“Yewno, a provider of a new inference engine that mimics the human brain and increases knowledge discovery, today announced its partnership with top publishers and other research providers including Wiley, Harvard DASH, American Society for Microbiology and BioOne. Content from these distinguished publishers will produce new insights and inferences giving knowledge seekers access to important content across various verticals to enhance discovery….”

Yewno Announces Partnerships With Top Publishers to Produce Additional Content Discoverable Through Yewno Platform | Business Wire

“Yewno, a provider of a new inference engine that mimics the human brain and increases knowledge discovery, today announced its partnership with top publishers and other research providers including Wiley, Harvard DASH, American Society for Microbiology and BioOne. Content from these distinguished publishers will produce new insights and inferences giving knowledge seekers access to important content across various verticals to enhance discovery….”

ODRL Community Group

“The W3C ODRL [Open Digital Rights Language] Community Group’s aim is to develop and promote an open international specification for Policy Language expressions. The ODRL Policy Language provides a flexible and interoperable information model to support transparent and innovative use of digital assets in the publishing, distribution and consumption of content, applications, and services across all sectors and communities. The ODRL Policy model is targeted to support the business models of open, educational, government, and commercial communities through Profiles that enhance the model to align to their requirements whilst providing a common semantic layer for interoperability….”

Improving interoperability using vocabulary linked data – Springer

Abstract:  The concept of Linked Data has been an emerging theme within the computing and digital heritage areas in recent years. The growth and scale of Linked Data has underlined the need for greater commonality in concept referencing, to avoid local redefinition and duplication of reference resources. Achieving domain-wide agreement on common vocabularies would be an unreasonable expectation; however, datasets often already have local vocabulary resources defined, and so the prospects for large-scale interoperability can be substantially improved by creating alignment links from these local vocabularies out to common external reference resources. The ARIADNE project is undertaking large-scale integration of archaeology dataset metadata records, to create a cross-searchable research repository resource. Key to enabling this cross search will be the ‘subject’ metadata originating from multiple data providers, containing terms from multiple multilingual controlled vocabularies. This paper discusses various aspects of vocabulary mapping. Experience from the previous SENESCHAL project in the publication of controlled vocabularies as Linked Open Data is discussed, emphasizing the importance of unique URI identifiers for vocabulary concepts. There is a need to align legacy indexing data to the uniquely defined concepts and examples are discussed of SENESCHAL data alignment work. A case study for the ARIADNE project presents work on mapping between vocabularies, based on the Getty Art and Architecture Thesaurus as a central hub and employing an interactive vocabulary mapping tool developed for the project, which generates SKOS mapping relationships in JSON and other formats. The potential use of such vocabulary mappings to assist cross search over archaeological datasets from different countries is illustrated in a pilot experiment. The results demonstrate the enhanced opportunities for interoperability and cross searching that the approach offers.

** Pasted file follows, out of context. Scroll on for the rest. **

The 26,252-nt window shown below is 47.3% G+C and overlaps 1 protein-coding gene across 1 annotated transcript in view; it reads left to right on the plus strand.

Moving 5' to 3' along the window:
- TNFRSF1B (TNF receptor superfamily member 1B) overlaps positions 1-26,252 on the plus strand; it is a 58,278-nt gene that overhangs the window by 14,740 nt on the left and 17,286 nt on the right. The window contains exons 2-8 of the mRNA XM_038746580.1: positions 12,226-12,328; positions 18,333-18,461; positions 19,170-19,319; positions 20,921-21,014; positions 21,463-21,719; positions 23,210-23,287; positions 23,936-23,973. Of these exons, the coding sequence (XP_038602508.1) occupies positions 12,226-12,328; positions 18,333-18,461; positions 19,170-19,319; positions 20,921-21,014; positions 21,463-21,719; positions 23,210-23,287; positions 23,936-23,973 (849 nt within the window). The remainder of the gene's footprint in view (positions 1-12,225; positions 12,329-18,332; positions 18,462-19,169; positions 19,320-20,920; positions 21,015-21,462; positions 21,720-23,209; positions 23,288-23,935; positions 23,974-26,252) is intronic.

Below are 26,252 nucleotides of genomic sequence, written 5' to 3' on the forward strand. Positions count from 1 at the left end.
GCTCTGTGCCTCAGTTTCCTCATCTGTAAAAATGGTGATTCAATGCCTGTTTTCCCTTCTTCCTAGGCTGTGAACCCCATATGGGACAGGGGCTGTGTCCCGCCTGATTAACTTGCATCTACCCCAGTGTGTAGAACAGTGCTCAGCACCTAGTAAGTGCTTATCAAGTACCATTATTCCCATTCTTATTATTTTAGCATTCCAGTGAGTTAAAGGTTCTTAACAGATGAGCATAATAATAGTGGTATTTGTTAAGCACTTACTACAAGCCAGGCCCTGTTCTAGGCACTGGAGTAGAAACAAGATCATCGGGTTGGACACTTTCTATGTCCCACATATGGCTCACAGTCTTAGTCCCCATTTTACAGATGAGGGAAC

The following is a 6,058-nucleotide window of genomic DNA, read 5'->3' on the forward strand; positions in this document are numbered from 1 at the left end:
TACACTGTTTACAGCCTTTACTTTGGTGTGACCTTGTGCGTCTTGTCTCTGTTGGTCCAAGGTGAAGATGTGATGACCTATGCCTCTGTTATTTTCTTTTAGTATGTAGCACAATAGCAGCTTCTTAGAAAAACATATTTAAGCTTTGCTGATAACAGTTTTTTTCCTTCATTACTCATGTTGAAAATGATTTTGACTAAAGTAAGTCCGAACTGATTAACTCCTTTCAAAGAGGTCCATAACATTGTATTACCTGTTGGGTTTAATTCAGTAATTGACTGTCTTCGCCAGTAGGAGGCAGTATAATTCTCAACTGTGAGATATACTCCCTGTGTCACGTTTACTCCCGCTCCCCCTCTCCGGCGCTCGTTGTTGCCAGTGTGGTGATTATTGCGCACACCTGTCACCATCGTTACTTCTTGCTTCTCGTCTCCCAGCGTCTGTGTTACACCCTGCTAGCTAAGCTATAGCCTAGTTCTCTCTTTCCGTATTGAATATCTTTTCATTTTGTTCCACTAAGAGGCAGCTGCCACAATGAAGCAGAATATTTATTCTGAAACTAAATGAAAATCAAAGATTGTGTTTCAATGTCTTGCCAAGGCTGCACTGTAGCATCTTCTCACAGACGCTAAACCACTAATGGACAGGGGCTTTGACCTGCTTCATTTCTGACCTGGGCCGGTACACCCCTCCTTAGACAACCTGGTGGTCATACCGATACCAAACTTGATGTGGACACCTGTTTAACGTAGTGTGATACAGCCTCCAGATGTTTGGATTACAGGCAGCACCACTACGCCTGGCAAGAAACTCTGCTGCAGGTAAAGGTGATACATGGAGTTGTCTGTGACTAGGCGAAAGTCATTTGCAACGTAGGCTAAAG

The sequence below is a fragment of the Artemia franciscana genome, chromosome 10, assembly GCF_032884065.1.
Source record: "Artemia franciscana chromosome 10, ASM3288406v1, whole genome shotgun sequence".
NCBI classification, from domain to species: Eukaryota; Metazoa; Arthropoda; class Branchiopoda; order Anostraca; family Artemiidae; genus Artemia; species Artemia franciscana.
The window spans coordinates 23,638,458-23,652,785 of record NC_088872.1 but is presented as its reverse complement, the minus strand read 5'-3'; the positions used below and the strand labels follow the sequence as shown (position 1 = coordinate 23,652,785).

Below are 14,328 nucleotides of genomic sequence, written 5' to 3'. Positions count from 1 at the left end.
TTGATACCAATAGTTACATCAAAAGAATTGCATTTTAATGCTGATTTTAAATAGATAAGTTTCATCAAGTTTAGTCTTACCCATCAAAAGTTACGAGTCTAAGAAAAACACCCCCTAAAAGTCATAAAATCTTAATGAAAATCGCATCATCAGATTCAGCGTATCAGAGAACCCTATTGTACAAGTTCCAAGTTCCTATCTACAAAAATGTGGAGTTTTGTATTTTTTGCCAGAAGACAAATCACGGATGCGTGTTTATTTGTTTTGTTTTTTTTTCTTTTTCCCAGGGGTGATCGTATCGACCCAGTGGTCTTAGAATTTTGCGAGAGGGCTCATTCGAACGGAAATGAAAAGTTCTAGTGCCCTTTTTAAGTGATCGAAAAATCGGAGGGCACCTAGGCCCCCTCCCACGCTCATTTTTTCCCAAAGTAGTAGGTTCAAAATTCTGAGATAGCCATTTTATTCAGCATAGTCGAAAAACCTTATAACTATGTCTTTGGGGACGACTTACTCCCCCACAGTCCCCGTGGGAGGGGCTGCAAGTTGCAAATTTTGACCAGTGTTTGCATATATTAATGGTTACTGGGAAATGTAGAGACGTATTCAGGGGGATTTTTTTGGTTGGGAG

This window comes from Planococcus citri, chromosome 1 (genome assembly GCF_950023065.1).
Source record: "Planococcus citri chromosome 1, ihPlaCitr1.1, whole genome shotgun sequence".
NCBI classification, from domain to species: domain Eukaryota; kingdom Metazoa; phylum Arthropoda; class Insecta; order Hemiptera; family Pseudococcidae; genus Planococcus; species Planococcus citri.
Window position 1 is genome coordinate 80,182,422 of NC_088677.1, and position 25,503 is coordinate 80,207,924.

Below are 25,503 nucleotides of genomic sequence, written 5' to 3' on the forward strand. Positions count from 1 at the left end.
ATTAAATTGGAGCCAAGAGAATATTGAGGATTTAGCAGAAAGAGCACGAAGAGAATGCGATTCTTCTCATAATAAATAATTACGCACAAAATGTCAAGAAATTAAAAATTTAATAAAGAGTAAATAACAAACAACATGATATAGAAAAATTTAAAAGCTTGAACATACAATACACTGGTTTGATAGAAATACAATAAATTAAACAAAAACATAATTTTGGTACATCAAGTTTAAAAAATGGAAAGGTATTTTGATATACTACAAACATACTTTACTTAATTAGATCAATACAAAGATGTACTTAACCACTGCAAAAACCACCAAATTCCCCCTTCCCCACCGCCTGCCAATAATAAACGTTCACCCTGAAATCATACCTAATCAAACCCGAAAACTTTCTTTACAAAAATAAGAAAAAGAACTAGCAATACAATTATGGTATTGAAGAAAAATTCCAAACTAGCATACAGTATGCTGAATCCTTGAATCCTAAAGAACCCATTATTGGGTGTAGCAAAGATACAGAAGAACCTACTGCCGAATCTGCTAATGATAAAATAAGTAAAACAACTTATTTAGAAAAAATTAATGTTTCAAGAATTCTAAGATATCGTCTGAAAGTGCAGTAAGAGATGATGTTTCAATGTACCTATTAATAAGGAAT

Enabling semantics-aware collaborative tagging and social search in an open interoperable tagosphere

Abstract:  To make the most of a global network effect and to search and filter the Long Tail, a collaborative tagging approach to social search should be based on the global activity of tagging, rating and filtering. We take a further step towards this objective by proposing a shared conceptualization of both the activity of tagging and the organization of the tagosphere in which tagging takes place. We also put forward the necessary data standards to interoperate at both data format and semantic levels. We highlight how this conceptualization makes provision for attaching identity and meaning to tags and tag categorization through a Wikipedia-based collaborative framework. Used together, these concepts are a useful and agile means of unambiguously defining terms used during tagging, and of clarifying any vague search terms. This improves search results in terms of recall and precision, and represents an innovative means of semantics-aware collaborative filtering and content ranking.

Evaluating open access journals using Semantic Web technologies and scorecards

Abstract:  This paper describes a process to develop and publish a scorecard from an OAJ (Open Access Journal) on the Semantic Web using Linked Data technologies in such a way that it can be linked to related datasets. Furthermore, methodological guidelines are presented with activities related to each step of the process. The proposed process was applied to a university OAJ, including the definition of the KPIs (Key Performance Indicators) linked to the institutional strategies, the extraction, cleaning and loading of data from the data sources into a data mart, the transformation of data into RDF (Resource Description Framework), and the publication of data by means of a SPARQL endpoint using the Virtuoso software. Additionally, the RDF data cube vocabulary has been used to publish the multidimensional data on the Web. The visualization was made using CubeViz, a faceted browser to present the KPIs in interactive charts.